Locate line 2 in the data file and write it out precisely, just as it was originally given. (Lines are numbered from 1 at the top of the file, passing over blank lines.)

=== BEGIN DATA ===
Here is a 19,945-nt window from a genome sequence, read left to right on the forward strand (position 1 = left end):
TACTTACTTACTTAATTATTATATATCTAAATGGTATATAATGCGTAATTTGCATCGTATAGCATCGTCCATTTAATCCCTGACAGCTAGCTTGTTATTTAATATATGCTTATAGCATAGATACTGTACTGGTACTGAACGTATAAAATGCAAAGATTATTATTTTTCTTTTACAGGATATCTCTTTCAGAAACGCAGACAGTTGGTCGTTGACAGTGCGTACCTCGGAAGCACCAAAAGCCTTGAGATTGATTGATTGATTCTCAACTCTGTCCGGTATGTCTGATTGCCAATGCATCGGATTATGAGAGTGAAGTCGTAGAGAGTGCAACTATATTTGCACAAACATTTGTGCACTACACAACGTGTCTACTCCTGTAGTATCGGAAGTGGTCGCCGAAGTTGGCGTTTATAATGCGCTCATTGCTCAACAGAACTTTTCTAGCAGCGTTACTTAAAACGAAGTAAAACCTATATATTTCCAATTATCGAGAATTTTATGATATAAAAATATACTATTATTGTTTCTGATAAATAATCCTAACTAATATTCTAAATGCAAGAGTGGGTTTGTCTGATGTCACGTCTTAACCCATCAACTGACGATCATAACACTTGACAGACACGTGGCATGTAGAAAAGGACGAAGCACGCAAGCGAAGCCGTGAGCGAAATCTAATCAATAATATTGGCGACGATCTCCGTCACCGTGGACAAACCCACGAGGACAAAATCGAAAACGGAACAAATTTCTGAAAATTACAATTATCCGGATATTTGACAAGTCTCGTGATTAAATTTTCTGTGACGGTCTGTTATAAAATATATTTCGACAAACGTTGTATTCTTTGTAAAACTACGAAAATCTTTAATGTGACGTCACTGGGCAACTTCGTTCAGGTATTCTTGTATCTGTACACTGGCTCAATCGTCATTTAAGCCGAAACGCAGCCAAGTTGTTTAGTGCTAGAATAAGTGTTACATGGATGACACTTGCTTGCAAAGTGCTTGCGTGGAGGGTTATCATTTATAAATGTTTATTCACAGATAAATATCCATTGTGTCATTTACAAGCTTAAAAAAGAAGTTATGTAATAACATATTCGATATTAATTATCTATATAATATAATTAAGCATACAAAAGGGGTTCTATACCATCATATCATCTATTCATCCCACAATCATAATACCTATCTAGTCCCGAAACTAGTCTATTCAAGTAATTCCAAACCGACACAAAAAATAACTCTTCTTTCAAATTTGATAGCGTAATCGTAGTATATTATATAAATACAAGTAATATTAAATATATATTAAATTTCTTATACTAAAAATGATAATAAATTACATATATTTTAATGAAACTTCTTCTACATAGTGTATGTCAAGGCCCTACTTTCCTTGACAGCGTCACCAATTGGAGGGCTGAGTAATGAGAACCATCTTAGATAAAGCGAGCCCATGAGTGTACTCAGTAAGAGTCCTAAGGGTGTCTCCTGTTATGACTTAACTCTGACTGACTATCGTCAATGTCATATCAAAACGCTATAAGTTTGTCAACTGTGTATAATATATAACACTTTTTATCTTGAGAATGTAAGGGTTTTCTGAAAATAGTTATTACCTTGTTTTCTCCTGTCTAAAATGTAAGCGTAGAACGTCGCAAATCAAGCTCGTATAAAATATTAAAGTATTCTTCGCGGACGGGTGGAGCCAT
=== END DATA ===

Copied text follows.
TACTTACTTACTTAATTATTATATATCTAAATGGTATATAATGCGTAATTTGCATCGTATAGCATCGTCCATTTAATCCCTGACAGCTAGCTTGTTATTTAATATATGCTTATAGCATAGATACTGTACTGGTACTGAACGTATAAAATGCAAAGATTATTATTTTTCTTTTACAGGATATCTCTTTCAGAAACGCAGACAGTTGGTCGTTGACAGTGCGTACCTCGGAAGCACCAAAAGCCTTGAGATTGATTGATTGATTCTCAACTCTGTCCGGTATGTCTGATTGCCAATGCATCGGATTATGAGAGTGAAGTCGTAGAGAGTGCAACTATATTTGCACAAACATTTGTGCACTACACAACGTGTCTACTCCTGTAGTATCGGAAGTGGTCGCCGAAGTTGGCGTTTATAATGCGCTCATTGCTCAACAGAACTTTTCTAGCAGCGTTACTTAAAACGAAGTAAAACCTATATATTTCCAATTATCGAGAATTTTATGATATAAAAATATACTATTATTGTTTCTGATAAATAATCCTAACTAATATTCTAAATGCAAGAGTGGGTTTGTCTGATGTCACGTCTTAACCCATCAACTGACGATCATAACACTTGACAGACACGTGGCATGTAGAAAAGGACGAAGCACGCAAGCGAAGCCGTGAGCGAAATCTAATCAATAATATTGGCGACGATCTCCGTCACCGTGGACAAACCCACGAGGACAAAATCGAAAACGGAACAAATTTCTGAAAATTACAATTATCCGGATATTTGACAAGTCTCGTGATTAAATTTTCTGTGACGGTCTGTTATAAAATATATTTCGACAAACGTTGTATTCTTTGTAAAACTACGAAAATCTTTAATGTGACGTCACTGGGCAACTTCGTTCAGGTATTCTTGTATCTGTACACTGGCTCAATCGTCATTTAAGCCGAAACGCAGCCAAGTTGTTTAGTGCTAGAATAAGTGTTACATGGATGACACTTGCTTGCAAAGTGCTTGCGTGGAGGGTTATCATTTATAAATGTTTATTCACAGATAAATATCCATTGTGTCATTTACAAGCTTAAAAAAGAAGTTATGTAATAACATATTCGATATTAATTATCTATATAATATAATTAAGCATACAAAAGGGGTTCTATACCATCATATCATCTATTCATCCCACAATCATAATACCTATCTAGTCCCGAAACTAGTCTATTCAAGTAATTCCAAACCGACACAAAAAATAACTCTTCTTTCAAATTTGATAGCGTAATCGTAGTATATTATATAAATACAAGTAATATTAAATATATATTAAATTTCTTATACTAAAAATGATAATAAATTACATATATTTTAATGAAACTTCTTCTACATAGTGTATGTCAAGGCCCTACTTTCCTTGACAGCGTCACCAATTGGAGGGCTGAGTAATGAGAACCATCTTAGATAAAGCGAGCCCATGAGTGTACTCAGTAAGAGTCCTAAGGGTGTCTCCTGTTATGACTTAACTCTGACTGACTATCGTCAATGTCATATCAAAACGCTATAAGTTTGTCAACTGTGTATAATATATAACACTTTTTATCTTGAGAATGTAAGGGTTTTCTGAAAATAGTTATTACCTTGTTTTCTCCTGTCTAAAATGTAAGCGTAGAACGTCGCAAATCAAGCTCGTATAAAATATTAAAGTATTCTTCGCGGACGGGTGGAGCCAT